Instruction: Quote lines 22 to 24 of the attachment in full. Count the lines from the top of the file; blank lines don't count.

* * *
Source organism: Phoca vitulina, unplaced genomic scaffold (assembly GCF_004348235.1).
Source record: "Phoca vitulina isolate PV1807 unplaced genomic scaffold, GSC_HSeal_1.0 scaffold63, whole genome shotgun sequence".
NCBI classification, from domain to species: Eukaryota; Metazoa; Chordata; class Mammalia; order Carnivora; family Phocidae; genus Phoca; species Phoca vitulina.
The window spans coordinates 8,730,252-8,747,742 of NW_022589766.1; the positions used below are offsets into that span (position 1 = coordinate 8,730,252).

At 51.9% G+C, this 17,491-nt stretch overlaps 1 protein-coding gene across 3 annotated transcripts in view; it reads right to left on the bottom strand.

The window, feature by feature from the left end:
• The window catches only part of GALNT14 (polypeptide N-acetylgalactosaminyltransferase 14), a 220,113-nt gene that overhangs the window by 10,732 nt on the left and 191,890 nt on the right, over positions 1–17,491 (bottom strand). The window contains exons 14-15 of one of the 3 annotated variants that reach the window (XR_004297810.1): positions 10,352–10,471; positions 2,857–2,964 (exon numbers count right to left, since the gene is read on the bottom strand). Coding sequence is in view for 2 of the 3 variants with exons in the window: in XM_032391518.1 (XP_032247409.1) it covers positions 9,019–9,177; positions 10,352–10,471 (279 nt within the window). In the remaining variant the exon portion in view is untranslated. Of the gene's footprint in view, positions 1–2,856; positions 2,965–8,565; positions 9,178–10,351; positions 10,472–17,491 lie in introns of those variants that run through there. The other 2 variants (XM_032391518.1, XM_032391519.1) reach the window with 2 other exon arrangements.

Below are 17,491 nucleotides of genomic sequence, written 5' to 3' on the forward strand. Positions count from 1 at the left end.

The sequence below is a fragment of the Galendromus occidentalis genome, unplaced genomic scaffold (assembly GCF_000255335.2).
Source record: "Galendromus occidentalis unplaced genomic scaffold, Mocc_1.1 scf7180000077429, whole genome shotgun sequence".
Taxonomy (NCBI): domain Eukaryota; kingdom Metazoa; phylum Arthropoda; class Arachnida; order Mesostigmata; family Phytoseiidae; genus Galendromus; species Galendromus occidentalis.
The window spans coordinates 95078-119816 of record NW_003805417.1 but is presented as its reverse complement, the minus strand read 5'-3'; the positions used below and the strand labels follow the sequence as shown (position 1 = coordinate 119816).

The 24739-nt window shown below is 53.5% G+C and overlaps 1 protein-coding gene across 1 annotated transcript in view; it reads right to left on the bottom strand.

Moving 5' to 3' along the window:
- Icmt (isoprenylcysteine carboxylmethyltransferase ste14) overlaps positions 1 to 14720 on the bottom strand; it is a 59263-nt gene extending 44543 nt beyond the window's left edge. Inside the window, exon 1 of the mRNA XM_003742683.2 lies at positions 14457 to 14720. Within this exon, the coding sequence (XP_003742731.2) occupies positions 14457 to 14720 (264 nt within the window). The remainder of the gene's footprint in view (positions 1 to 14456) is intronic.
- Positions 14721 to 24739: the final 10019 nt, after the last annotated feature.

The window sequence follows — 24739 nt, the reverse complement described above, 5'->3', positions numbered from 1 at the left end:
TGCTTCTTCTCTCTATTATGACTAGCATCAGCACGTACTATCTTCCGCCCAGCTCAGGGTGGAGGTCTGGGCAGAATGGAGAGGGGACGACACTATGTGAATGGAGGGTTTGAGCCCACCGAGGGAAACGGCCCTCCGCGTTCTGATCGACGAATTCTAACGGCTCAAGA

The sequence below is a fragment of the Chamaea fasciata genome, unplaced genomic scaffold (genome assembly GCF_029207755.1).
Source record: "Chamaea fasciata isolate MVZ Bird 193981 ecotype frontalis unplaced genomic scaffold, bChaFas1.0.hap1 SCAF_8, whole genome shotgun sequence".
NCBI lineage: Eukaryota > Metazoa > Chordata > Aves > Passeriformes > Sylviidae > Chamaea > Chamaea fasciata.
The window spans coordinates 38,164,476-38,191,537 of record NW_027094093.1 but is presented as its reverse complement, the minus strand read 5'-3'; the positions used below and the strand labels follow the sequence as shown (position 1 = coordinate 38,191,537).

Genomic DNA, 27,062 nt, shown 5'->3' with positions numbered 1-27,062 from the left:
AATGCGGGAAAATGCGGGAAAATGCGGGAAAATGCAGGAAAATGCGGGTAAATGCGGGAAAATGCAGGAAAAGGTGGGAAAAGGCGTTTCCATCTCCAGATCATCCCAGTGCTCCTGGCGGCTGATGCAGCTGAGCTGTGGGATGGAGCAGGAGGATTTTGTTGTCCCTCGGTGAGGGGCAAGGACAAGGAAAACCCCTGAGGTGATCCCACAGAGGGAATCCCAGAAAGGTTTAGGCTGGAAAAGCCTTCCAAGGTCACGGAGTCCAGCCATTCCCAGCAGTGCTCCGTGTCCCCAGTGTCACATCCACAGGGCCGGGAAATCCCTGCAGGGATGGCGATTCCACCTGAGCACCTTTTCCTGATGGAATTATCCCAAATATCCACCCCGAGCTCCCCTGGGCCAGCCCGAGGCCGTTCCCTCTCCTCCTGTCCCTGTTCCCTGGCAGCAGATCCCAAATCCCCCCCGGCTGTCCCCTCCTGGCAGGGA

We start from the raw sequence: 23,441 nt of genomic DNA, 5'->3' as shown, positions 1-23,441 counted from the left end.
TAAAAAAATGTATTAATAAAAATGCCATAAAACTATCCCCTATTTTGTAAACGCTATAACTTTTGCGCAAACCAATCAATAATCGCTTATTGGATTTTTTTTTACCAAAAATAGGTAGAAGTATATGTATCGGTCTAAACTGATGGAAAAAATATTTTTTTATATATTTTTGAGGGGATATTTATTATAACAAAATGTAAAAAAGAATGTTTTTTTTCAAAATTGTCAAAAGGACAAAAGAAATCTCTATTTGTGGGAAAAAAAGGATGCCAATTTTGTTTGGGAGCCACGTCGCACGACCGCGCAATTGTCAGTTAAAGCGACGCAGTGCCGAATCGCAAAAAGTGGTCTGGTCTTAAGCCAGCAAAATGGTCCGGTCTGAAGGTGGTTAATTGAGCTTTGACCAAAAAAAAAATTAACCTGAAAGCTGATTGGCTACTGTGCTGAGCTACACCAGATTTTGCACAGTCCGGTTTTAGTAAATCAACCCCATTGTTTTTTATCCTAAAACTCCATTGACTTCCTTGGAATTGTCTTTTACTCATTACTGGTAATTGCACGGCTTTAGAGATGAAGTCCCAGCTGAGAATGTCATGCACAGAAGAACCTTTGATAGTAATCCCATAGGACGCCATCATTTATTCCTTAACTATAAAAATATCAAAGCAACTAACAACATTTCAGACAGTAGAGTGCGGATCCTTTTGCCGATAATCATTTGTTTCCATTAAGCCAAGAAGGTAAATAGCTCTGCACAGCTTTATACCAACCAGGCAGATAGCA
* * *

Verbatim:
The window spans coordinates 38,164,476-38,191,537 of record NW_027094093.1 but is presented as its reverse complement, the minus strand read 5'-3'; the positions used below and the strand labels follow the sequence as shown (position 1 = coordinate 38,191,537).

Genomic DNA, 27,062 nt, shown 5'->3' with positions numbered 1-27,062 from the left:
AATGCGGGAAAATGCGGGAAAATGCGGGAAAATGCAGGAAAATGCGGGTAAATGCGGGAAAATGCAGGAAAAGGTGGGAAAAGGCGTTTCCATCTCCAGATCATCCCAGTGCTCCTGGCGGCTGATGCAGCTGAGCTGTGGGATGGAGCAGGAGGATTTTGTTGTCCCTCGGTGAGGGGCAAGGACAAGGAAAACCCCTGAGGTGATCCCACAGAGGGAATCCCAGAAAGGTTTAGGCTGGAAAAGCCTTCCAAGGTCACGGAGTCCAGCCATTCCCAGCAGTGCTCCGTGTCCCCAGTGTCACATCCACAGGGCCGGGAAATCCCTGCAGGGATGGCGATTCCACCTGAGCACCTTTTCCTGATGGAATTATCCCAAATATCCACCCCGAGCTCCCCTGGGCCAGCCCGAGGCCGTTCCCTCTCCTCCTGTCCCTGTTCCCTGGCAGCAGATCCCAAATCCCCCCCGGCTGTCCCCTCCTGGCAGGGA